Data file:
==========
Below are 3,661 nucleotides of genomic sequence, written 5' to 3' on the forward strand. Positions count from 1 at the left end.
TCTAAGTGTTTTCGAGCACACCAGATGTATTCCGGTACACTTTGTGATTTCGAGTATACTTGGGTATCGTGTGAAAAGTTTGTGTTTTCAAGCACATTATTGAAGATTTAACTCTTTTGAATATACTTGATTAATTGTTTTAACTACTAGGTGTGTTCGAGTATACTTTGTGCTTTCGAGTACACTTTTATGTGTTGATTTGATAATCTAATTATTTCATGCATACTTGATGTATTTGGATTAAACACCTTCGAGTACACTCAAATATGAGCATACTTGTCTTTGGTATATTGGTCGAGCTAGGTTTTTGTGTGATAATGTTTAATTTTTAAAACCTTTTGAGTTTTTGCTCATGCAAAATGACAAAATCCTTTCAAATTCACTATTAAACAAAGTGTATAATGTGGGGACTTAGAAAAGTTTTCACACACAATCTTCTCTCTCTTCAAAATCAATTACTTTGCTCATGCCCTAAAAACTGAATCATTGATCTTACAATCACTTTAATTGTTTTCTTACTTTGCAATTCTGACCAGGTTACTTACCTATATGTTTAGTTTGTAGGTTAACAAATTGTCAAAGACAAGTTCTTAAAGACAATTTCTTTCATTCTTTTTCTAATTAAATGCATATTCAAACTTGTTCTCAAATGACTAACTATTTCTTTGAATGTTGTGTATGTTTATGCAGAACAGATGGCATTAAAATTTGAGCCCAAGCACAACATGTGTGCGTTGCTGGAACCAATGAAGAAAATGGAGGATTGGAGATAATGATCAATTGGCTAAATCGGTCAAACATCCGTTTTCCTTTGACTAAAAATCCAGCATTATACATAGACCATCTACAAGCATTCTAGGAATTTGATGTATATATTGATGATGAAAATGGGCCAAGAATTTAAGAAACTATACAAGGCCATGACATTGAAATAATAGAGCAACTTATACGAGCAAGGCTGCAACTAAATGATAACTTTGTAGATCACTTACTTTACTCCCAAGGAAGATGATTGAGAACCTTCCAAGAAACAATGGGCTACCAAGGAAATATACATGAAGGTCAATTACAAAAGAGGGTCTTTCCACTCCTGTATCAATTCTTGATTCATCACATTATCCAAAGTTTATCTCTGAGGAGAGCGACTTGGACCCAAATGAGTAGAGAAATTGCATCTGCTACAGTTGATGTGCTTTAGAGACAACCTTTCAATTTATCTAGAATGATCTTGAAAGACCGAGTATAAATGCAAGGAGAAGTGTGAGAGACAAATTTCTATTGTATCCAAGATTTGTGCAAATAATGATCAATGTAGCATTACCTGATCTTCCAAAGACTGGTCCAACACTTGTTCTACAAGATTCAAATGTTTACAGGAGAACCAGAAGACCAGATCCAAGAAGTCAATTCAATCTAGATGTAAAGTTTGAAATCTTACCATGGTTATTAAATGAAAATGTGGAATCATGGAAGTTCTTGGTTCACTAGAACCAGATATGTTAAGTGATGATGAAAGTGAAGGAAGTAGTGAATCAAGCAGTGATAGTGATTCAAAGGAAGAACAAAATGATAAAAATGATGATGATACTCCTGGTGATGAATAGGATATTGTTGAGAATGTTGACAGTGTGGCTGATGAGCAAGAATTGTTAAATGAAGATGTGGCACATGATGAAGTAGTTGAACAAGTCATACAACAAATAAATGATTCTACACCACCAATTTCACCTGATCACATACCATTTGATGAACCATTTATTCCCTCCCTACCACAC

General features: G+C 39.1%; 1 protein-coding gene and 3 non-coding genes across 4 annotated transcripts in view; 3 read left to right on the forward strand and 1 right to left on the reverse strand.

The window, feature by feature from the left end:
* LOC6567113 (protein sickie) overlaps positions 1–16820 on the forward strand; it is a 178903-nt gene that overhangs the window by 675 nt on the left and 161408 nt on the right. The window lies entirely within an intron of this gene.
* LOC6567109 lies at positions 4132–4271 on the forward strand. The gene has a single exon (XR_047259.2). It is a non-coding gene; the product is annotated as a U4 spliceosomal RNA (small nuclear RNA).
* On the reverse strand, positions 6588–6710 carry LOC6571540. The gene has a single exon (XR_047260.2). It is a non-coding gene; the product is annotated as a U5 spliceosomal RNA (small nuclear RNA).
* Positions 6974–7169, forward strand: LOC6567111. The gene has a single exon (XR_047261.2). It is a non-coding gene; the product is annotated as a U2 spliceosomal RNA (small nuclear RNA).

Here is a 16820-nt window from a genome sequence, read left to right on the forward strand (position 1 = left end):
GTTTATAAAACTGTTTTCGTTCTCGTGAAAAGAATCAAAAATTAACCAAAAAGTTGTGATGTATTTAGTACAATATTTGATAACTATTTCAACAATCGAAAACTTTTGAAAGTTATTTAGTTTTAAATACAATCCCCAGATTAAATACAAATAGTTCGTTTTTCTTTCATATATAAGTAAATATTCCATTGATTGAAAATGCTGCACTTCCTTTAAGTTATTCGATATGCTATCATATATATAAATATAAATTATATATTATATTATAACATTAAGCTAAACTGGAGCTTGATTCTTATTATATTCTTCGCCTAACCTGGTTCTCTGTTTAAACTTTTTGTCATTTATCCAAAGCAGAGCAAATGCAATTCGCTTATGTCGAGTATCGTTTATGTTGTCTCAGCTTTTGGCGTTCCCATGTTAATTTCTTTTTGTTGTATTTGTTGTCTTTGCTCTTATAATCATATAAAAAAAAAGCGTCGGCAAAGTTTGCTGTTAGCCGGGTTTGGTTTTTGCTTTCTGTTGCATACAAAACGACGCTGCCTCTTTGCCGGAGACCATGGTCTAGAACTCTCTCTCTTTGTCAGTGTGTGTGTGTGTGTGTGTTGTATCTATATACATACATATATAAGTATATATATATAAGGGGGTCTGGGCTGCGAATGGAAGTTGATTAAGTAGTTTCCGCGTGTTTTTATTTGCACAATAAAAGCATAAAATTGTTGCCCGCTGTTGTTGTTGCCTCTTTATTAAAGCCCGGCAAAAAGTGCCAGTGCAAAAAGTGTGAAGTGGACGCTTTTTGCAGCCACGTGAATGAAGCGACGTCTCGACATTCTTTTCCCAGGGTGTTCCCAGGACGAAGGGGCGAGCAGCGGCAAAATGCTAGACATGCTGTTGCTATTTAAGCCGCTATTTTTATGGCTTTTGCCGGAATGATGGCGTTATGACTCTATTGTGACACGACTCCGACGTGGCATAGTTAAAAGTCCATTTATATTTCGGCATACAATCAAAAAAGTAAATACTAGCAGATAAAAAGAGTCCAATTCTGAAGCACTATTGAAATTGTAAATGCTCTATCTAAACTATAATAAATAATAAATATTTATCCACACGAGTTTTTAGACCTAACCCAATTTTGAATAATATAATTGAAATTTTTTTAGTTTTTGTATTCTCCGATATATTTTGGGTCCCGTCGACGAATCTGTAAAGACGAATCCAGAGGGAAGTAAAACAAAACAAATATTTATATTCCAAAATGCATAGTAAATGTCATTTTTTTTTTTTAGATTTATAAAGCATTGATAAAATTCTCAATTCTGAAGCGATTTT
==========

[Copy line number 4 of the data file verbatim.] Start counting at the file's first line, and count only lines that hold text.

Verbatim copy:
The window, feature by feature from the left end: